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Can anyone spot the error in this fallacy

  1. Dec 2, 2009 #1
    <prepared>a + b = t
    <prepared>(a + b)(a - b) = t(a - b)
    <prepared>a^2 - b^2 = ta - tb
    <prepared>a^2 - ta = b^2 - tb
    <prepared>a^2 - ta + (t^2)/4 = b^2 - tb + (t^2)/4
    <prepared>(a - t/2)^2 = (b - t/2)^2
    <prepared>a - t/2 = b - t/2
    <prepared>a = b

    Therefore all numbers are the same!
  2. jcsd
  3. Dec 2, 2009 #2
    When you take the square root from the 6th to 7th line.
  4. Dec 2, 2009 #3
    Could you explain why that is erroneous?
  5. Dec 2, 2009 #4
    the formulas seem legit, but if you put numbers in each, as i have done a =1 b =2 t =3

    the 6th line shows inconsistency. BOTH 5th lines would appear to be -1.4375=-1.4375 and the next line you would expect the same, but one appears to be 0.5625 = 1.5625

    i still dont know why is that. but i would like to know
  6. Dec 2, 2009 #5
    I'm perfectly happy with this. All numbers are equal.
  7. Dec 2, 2009 #6
    You need to take +/- when you take a square root unless it's an absolute value.
  8. Dec 2, 2009 #7
    lets just argue for sakes here that it is absolute value because it really doesn't matter, if you put the -/+ in front of the numbers no way will it still equal each other. the magnitude is still different.

    ok might be a bit confusing, assume absolute for our case. the magnitudes should equal in theory but by placing numbers its not. but there is nothing wrong with the square root.
  9. Dec 2, 2009 #8


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    Why in the world would think that?

    This does not say anything about a and b beyond what you have done. To satisfy the process you have defined you must have a = b . It does not say anything in general about anything.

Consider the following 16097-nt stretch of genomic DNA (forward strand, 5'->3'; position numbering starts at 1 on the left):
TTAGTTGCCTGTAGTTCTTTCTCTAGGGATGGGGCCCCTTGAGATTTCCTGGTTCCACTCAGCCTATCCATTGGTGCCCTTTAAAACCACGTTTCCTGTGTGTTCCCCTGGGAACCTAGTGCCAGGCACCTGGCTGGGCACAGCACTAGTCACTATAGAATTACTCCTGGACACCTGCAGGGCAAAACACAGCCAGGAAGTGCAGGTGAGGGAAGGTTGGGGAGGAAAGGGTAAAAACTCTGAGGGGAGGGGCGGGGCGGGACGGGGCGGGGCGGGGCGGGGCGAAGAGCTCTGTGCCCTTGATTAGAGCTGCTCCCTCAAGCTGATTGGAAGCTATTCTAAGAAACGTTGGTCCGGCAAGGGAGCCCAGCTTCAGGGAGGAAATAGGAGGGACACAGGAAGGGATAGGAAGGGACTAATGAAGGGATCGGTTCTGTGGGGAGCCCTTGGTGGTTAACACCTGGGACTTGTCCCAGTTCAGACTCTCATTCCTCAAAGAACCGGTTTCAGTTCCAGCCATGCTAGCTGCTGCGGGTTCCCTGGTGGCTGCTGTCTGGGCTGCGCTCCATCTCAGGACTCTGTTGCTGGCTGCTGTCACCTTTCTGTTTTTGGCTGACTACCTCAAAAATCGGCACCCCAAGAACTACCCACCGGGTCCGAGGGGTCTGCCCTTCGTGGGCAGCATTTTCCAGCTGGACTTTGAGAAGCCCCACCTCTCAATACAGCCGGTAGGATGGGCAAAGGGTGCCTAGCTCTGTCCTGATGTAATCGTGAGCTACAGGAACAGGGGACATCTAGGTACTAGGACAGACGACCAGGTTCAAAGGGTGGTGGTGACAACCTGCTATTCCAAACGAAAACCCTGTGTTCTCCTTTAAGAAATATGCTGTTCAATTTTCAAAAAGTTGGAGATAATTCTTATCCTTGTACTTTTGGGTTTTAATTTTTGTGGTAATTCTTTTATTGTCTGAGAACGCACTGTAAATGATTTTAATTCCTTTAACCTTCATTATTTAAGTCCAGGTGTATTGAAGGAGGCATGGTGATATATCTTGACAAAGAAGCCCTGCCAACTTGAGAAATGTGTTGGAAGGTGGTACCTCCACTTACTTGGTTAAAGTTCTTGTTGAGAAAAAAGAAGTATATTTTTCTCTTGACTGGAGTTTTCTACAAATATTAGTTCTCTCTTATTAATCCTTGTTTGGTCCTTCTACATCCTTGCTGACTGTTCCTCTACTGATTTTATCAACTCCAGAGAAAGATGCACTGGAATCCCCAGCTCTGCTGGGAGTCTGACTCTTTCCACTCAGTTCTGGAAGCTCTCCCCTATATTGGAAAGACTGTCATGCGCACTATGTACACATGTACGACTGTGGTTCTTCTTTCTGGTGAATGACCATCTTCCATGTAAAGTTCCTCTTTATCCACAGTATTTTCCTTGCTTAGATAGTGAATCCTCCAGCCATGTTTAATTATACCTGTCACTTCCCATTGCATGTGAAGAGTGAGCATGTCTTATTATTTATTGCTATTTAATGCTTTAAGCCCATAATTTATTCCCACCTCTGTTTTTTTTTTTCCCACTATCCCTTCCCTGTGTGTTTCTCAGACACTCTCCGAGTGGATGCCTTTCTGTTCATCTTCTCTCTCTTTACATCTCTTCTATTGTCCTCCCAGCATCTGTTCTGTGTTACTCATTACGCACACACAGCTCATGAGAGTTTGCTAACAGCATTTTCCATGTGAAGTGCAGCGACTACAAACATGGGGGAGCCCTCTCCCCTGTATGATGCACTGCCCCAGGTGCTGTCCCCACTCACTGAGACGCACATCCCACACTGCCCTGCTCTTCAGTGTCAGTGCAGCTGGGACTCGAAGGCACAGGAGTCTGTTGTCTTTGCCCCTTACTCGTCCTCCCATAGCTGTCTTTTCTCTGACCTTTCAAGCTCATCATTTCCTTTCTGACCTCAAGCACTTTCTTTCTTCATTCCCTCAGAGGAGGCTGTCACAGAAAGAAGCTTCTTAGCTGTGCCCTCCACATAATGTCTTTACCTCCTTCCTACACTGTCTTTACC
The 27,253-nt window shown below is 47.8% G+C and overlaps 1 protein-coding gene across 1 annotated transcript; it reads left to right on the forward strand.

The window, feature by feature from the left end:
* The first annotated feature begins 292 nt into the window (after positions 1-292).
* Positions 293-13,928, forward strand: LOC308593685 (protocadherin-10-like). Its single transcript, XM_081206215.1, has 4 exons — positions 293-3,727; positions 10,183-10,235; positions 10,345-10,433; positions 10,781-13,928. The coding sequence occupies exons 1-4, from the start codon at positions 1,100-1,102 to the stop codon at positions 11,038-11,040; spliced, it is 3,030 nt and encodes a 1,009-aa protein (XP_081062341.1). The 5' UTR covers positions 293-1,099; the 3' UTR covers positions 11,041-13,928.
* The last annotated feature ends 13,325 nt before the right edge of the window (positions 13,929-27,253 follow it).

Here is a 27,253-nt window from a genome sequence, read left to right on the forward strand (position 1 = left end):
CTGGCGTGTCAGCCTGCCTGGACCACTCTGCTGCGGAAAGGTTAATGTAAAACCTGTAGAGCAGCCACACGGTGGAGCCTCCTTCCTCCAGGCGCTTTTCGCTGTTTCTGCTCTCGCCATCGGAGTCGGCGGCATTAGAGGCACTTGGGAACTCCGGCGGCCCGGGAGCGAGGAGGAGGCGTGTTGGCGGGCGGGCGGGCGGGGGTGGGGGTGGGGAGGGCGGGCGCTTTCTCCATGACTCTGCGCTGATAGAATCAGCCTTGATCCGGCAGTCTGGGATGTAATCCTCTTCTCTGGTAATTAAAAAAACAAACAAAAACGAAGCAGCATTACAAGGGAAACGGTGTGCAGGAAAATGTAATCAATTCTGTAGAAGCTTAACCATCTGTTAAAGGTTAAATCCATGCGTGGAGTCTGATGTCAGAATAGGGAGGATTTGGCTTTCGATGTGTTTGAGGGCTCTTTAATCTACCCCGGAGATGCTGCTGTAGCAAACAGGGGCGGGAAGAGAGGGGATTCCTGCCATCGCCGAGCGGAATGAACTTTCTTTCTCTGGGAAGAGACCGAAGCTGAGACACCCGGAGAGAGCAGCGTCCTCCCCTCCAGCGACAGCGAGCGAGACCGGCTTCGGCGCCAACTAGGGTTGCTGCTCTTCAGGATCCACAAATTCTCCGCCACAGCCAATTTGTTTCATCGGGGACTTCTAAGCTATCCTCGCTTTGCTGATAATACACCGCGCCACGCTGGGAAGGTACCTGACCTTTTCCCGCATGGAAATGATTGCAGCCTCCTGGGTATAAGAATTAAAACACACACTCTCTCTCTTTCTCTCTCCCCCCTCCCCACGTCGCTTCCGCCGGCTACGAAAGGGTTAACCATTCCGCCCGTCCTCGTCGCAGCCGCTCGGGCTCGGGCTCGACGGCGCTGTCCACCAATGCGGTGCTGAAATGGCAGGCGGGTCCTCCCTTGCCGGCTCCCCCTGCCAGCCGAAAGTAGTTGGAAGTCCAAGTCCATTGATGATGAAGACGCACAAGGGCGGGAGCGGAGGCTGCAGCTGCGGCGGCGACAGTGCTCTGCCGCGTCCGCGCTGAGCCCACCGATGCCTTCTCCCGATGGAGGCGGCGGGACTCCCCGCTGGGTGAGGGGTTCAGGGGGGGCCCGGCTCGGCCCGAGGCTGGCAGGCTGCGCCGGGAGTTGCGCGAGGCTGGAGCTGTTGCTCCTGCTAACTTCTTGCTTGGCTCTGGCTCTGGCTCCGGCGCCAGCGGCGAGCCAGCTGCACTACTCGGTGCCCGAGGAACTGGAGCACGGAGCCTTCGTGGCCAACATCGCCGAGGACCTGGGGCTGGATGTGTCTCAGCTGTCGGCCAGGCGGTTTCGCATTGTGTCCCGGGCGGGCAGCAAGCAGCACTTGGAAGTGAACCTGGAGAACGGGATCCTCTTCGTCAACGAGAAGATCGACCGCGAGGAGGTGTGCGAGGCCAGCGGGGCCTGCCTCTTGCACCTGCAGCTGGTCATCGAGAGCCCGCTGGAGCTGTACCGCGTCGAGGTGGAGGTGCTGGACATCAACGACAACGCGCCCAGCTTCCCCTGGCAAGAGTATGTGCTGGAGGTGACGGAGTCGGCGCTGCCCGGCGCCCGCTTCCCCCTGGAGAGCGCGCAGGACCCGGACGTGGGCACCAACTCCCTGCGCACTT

10. Dec 2, 2009 #9
    EDIT: I think you misread what I wrote. The solutions to a square root must be +/- or you just give ABSOLUTE VALUE.

    I think my wording may have confused you. What I mean is that if you give an absolute value of 3 it can be +/-3. So I was saying that the solutions have to be +/- unless you give your answer as an absolute (which we are not doing in this with numbers.)

    All that this proves as of now with letters is that a=b, if you assume that all letters must be different numbers then YES the square root is the error.
    Last edited: Dec 3, 2009
  11. Dec 3, 2009 #10
    I don't think you are doing your math correctly anyways (from what I read up above) You do remember BEDMAS correct?


    We end up with this correct? Now what we have is (-0.5)^2=(0.5)^2 which is true.

    But if we take the square root in the previous step we end up with:

    [tex]1-\frac{3}{2}[/tex] which = -0.5 or we have [tex]-1+\frac{3}{2}[/tex] which gives us 0.5.

    Same for the other side. If you end up with -0.5=0.5 Then you are wrong in your taking of the square root and this is not a valid solution.
  12. Dec 3, 2009 #11
    oh okay, i see your point, but this still goes back to my first post on this, the calculation i done from 5th to 6th line goes haywire, where squareroot hasnt been applied yet.
  13. Dec 3, 2009 #12
    You're not doing your math correctly.
  14. Dec 3, 2009 #13
    a = 1 b = 2 t = 3

    5th line
    1^2 -3(1) + 3^2/4 = 2^2 - 3(2) + 3^2/4
    0.25 = 0.25

    6th line
    (1-3/4)^2 = (2-3/4)^2
    0.5625 = 1.5625